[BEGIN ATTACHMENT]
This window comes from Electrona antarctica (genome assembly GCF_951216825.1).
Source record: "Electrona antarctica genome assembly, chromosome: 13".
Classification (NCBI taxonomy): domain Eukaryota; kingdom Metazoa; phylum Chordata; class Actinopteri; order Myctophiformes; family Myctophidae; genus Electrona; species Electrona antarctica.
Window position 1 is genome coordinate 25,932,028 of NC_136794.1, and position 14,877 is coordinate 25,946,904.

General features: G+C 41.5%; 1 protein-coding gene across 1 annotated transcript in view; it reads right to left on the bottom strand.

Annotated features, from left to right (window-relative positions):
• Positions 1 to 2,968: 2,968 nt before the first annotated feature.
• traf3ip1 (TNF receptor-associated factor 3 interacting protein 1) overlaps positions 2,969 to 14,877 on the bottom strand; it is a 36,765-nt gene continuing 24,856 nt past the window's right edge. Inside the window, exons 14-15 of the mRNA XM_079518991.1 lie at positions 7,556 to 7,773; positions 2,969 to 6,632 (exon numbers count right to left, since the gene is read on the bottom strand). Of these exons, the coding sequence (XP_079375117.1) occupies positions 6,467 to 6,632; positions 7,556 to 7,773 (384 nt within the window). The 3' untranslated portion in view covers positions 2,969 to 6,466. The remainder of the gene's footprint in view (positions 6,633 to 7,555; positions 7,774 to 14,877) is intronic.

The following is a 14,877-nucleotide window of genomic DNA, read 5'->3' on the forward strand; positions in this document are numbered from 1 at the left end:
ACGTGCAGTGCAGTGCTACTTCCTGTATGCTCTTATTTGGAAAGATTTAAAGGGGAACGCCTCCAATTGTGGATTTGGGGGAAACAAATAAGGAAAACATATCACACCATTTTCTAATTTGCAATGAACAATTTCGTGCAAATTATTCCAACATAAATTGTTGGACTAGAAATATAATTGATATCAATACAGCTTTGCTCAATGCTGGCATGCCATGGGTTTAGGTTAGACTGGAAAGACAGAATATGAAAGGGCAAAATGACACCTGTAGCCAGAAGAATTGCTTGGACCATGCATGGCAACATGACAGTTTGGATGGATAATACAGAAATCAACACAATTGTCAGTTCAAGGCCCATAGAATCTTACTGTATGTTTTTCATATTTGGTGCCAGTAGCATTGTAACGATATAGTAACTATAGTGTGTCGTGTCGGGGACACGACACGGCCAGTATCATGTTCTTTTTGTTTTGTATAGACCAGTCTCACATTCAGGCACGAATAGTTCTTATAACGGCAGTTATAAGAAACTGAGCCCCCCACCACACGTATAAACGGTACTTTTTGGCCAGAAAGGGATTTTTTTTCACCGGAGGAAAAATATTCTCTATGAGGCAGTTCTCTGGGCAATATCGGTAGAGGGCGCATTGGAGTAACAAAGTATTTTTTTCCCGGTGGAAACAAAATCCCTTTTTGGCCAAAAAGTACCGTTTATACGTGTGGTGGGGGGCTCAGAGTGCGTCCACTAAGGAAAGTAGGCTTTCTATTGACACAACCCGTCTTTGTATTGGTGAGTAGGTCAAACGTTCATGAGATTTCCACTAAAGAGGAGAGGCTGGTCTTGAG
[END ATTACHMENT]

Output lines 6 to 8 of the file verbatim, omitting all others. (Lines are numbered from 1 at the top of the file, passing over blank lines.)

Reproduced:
Annotated features, from left to right (window-relative positions):
• Positions 1 to 2,968: 2,968 nt before the first annotated feature.
• traf3ip1 (TNF receptor-associated factor 3 interacting protein 1) overlaps positions 2,969 to 14,877 on the bottom strand; it is a 36,765-nt gene continuing 24,856 nt past the window's right edge. Inside the window, exons 14-15 of the mRNA XM_079518991.1 lie at positions 7,556 to 7,773; positions 2,969 to 6,632 (exon numbers count right to left, since the gene is read on the bottom strand). Of these exons, the coding sequence (XP_079375117.1) occupies positions 6,467 to 6,632; positions 7,556 to 7,773 (384 nt within the window). The 3' untranslated portion in view covers positions 2,969 to 6,466. The remainder of the gene's footprint in view (positions 6,633 to 7,555; positions 7,774 to 14,877) is intronic.